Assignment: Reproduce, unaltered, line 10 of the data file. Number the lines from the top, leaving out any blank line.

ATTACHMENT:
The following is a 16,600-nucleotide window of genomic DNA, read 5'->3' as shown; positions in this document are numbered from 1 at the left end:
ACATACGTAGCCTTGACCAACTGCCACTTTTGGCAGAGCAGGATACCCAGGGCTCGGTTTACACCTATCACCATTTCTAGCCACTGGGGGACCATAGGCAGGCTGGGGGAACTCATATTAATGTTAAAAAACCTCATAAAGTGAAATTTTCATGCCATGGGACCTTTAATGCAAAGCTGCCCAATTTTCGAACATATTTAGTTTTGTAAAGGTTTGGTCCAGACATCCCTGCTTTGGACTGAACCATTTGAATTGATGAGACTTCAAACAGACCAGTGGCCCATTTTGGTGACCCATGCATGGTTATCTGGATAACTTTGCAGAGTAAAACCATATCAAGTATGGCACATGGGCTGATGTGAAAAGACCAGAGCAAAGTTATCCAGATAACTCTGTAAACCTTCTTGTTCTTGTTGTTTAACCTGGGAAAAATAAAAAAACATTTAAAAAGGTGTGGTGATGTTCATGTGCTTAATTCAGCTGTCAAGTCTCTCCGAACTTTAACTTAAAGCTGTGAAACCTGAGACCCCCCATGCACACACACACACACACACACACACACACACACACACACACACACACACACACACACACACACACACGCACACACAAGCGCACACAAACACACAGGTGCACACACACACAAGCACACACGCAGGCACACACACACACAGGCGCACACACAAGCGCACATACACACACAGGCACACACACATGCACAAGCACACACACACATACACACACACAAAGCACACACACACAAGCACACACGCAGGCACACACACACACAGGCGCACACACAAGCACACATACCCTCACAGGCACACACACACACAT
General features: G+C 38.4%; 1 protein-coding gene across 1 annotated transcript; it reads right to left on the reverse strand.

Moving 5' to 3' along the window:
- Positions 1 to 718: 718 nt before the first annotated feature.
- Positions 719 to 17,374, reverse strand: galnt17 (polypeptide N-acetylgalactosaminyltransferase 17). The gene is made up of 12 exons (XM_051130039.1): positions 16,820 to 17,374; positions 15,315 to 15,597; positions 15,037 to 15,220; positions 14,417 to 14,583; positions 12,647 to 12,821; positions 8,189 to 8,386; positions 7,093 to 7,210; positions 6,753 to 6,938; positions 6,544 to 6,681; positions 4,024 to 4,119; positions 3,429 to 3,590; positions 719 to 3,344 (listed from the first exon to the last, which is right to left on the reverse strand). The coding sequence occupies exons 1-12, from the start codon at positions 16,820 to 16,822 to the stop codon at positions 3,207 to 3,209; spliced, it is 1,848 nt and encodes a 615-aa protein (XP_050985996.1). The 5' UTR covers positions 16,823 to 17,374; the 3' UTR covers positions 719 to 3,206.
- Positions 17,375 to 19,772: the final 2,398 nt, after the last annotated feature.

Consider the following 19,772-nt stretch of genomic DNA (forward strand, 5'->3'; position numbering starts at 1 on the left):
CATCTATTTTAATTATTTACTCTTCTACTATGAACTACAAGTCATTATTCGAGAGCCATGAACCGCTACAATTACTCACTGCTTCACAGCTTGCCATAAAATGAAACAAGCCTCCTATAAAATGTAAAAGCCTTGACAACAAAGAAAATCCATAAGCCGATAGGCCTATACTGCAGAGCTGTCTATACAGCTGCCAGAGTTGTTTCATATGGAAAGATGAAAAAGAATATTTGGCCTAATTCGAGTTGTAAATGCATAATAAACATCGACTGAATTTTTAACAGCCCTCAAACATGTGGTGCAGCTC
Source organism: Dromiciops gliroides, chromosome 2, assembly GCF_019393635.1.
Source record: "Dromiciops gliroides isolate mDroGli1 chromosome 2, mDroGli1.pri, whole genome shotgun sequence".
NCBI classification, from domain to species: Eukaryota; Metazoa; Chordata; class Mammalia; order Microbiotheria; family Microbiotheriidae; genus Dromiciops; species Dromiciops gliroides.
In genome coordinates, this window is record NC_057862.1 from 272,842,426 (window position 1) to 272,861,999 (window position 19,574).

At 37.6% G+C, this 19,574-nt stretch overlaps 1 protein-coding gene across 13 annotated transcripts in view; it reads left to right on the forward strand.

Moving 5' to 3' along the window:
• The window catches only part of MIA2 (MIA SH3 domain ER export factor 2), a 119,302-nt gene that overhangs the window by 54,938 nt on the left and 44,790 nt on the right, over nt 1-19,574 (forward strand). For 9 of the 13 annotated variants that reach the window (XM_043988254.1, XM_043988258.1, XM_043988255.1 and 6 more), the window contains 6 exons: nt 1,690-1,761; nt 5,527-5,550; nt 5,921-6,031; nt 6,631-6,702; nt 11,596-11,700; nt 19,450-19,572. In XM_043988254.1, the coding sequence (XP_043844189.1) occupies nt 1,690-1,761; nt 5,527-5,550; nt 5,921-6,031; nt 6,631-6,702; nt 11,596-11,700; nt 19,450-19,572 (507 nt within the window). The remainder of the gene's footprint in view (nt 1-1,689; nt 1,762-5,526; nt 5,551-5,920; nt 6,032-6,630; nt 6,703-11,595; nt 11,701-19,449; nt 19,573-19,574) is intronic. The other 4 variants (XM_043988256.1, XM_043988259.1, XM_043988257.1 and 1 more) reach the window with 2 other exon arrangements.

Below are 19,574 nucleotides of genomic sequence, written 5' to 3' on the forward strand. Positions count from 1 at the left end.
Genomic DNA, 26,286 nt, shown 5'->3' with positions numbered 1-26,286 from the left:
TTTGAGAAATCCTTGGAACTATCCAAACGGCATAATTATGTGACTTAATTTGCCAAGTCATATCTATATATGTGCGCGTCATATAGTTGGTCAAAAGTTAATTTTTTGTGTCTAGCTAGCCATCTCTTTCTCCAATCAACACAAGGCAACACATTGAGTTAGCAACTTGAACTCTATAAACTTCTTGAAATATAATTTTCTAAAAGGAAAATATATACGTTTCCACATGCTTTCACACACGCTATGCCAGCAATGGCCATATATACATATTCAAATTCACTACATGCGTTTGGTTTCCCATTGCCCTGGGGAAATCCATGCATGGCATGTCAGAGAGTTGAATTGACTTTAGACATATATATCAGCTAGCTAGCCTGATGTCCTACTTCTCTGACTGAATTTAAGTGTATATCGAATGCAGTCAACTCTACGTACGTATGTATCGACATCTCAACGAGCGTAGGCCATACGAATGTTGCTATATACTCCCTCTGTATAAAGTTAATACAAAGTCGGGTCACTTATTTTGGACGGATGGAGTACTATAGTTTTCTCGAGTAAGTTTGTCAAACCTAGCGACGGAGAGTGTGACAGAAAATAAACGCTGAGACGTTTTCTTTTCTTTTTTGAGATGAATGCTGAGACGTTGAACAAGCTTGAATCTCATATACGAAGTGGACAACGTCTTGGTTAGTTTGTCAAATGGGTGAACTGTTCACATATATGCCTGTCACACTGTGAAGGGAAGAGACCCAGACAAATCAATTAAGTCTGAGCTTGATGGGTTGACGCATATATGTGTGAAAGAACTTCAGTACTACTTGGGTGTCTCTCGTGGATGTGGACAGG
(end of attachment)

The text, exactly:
Source organism: Dromiciops gliroides, chromosome 2, assembly GCF_019393635.1.